Skip to main content
Nautilus news

Seafarers check Christmas lists twice for festive goods delivered by sea

20 November 2019

Nautilus is showcasing the reliance the nation has on its seafarer members in the lead up to the festive season, as a mammoth 'Christmas ship' heads for the UK packed with festive goodies.

Nautilus has highlighted just how much we rely on its seafarer members to deliver our Christmas, as a mammoth containership heads for the UK packed with festive goodies.

Triple E-class container ship Mette Maersk, a 399-metre-long vessel, has left China bound for the UK, packed with goodies which will ultimately adorn living rooms across the country.

As much as 95 per cent of everything the UK uses and consumes as an island nation arrives on UK shores by sea, and the 194849gt Maersk vessel is due to arrive into Felixstowe on 8 December 2019 loaded with gifts.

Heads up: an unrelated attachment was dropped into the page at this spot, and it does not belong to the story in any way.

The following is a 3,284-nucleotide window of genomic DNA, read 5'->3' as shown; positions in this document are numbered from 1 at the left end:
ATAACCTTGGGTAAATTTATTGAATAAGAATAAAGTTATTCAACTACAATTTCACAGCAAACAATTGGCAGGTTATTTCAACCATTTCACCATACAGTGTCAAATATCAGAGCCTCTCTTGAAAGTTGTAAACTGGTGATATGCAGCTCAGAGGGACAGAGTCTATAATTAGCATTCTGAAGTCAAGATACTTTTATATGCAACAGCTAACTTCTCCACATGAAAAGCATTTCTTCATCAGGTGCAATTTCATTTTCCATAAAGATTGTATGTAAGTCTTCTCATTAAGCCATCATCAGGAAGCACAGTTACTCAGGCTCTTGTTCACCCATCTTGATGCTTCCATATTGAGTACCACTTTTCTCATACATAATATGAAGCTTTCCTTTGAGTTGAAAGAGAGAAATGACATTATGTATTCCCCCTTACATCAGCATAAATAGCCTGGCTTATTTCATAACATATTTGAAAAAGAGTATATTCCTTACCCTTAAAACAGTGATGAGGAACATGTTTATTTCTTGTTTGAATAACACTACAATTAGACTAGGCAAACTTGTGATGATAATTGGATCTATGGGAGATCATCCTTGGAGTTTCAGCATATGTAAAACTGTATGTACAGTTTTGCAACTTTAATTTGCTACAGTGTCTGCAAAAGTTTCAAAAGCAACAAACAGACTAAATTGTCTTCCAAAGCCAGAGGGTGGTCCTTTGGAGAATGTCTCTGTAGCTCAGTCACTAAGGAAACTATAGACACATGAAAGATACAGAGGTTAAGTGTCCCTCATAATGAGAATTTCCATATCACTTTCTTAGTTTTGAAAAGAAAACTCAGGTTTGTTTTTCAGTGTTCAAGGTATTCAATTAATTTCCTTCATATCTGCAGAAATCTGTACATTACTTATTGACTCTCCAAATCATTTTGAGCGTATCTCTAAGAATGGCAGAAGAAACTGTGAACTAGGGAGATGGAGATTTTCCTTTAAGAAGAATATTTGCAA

As well as the nation's favourite toys and presents, the ingredients for much of the traditional Christmas dinner is also delivered by seafarers, having travelled up to 90,149 miles by sea before reaching our supermarket shelves - more than three and a half times the circumference of the world.

The UK relies on the maritime industry and seafarers all year round, not just at Christmas, with the sector supporting £40 billion in business turnover and 185,700 jobs. Despite the UK's reliance on the industry, the number of seafarers active in the UK has fallen by 75 per cent since 1975.

General secretary of Nautilus International Mark Dickinson said: 'Many people are unaware of how imports reach us as an island nation, but the fact is that almost everything comes to us by sea.

'It is a simple fact that without seafarers – working in often challenging conditions and spending significant periods of time away from home – we wouldn’t have Christmas as we know it.

'We must recognise, protect and celebrate the incredible work of our maritime professionals to safeguard our economic resilience as well as wish them a Merry Christmas wherever they are in the world.'


Become a Nautilus member today